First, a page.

Most adults know that a vacation can wreak havoc on a healthy diet, and kids aren't exempt from this rule. With months of free time, they can really pack on the pounds -- one study found that the body mass index of kindergarteners and first-graders increased two to three times as fast in the summer, compared to the regular school year [source: Parker-Pope]. And it's not just the overweight who should worry, as the same study found that children who needed to gain weight were unable to do so during the summer. Without the structure of school, children may eat way more or way less than they need to.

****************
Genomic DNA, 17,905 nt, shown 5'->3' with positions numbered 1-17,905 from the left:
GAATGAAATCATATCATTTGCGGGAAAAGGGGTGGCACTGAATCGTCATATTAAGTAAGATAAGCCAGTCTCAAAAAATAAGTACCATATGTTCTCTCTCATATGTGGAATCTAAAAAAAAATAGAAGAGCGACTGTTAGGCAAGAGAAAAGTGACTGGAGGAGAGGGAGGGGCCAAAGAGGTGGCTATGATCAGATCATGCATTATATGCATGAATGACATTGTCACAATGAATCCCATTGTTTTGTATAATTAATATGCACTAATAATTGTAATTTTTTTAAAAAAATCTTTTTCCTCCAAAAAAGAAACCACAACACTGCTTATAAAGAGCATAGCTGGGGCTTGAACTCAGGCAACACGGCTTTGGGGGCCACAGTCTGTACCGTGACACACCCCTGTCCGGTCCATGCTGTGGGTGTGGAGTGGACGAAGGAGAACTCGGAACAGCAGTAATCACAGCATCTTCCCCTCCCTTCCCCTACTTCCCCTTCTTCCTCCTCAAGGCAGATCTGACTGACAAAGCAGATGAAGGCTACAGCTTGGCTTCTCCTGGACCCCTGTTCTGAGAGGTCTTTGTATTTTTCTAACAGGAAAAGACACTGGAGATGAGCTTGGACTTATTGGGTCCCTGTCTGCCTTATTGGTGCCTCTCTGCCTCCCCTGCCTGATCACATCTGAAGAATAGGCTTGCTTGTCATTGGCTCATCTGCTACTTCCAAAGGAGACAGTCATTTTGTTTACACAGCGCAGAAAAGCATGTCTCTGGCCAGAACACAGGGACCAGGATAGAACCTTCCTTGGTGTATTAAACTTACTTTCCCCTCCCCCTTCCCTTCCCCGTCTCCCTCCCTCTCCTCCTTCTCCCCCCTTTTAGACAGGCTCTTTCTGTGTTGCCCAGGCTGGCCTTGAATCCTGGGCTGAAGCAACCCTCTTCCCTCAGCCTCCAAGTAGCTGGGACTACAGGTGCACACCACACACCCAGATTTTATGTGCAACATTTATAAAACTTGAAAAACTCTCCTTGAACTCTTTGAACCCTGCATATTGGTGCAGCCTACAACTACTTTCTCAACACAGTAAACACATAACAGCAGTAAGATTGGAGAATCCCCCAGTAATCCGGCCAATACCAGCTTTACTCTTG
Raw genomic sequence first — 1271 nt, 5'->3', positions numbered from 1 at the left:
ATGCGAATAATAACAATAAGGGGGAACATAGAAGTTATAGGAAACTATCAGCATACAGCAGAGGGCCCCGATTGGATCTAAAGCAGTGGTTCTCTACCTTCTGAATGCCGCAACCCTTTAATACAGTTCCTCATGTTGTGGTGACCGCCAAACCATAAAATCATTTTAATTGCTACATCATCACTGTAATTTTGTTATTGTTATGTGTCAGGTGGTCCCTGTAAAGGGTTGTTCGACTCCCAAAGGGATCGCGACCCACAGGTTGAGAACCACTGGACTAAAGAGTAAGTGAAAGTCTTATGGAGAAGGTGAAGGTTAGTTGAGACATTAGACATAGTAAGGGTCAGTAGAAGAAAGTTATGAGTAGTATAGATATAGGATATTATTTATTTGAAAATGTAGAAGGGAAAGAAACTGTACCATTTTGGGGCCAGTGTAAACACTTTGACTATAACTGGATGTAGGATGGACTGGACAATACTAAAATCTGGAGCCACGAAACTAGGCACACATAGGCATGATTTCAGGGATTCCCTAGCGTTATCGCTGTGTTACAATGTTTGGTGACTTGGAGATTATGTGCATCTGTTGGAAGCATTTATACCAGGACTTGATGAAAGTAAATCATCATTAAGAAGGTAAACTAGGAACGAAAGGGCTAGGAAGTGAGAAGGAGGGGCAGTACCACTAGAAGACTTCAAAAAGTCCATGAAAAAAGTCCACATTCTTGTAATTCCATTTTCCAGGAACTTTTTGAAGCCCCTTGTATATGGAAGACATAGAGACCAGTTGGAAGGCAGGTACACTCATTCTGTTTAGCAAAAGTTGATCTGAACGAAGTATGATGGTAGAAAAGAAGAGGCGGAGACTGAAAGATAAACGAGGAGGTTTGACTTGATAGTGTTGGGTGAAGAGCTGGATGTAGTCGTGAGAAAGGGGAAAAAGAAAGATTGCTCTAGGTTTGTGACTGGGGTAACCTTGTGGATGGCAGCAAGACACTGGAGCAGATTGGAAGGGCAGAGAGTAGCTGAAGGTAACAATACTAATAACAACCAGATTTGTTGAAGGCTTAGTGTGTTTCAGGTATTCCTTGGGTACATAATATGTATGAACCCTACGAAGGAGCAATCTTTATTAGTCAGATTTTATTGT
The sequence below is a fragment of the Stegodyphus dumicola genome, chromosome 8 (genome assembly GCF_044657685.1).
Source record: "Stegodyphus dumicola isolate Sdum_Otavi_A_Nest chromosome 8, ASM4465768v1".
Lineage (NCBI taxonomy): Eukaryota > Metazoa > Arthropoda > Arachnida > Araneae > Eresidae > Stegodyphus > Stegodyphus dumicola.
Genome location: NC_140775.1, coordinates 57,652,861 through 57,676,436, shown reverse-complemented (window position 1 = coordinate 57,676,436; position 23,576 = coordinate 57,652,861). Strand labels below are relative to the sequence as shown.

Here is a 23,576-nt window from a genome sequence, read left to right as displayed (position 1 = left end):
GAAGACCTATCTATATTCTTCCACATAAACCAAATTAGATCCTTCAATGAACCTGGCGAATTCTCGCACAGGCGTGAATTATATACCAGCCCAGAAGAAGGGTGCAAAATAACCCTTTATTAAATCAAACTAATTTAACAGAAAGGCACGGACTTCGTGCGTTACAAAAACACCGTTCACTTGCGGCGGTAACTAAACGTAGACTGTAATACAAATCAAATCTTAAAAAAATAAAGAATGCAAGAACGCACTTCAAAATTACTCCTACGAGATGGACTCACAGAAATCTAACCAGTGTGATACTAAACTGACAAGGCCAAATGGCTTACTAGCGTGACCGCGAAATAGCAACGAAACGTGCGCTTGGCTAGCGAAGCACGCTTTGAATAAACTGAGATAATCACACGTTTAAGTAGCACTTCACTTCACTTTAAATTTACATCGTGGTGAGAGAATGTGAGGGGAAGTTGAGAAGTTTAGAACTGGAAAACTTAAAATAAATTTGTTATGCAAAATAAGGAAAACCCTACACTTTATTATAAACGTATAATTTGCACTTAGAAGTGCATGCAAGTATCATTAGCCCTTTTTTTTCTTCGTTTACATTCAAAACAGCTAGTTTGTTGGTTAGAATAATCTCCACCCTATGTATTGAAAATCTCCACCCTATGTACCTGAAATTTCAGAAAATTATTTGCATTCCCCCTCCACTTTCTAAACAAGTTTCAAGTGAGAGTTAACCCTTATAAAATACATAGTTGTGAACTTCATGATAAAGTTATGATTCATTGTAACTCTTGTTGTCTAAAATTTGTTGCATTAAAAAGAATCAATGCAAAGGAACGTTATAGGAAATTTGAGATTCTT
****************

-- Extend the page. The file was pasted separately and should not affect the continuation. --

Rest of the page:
While keeping kids on an eating schedule during the warm months can be difficult, another challenge is to keep food safe at the numerous campouts, weddings, picnics and barbecues that take place during the summer. Food left in the sun can spoil, and undercooking those burgers could result in food poisoning. To keep food safe for kids to eat, be sure to wash hands, cook foods thoroughly and throw away food that's been left out longer than two hours [source: WebMD]. When traveling with food, bring along lots of ice and freezer packs, and keep an eye out for signs of food-borne illness, which include nausea, vomiting and diarrhea. Children, along with pregnant women and the elderly, are particularly at risk for food poisoning.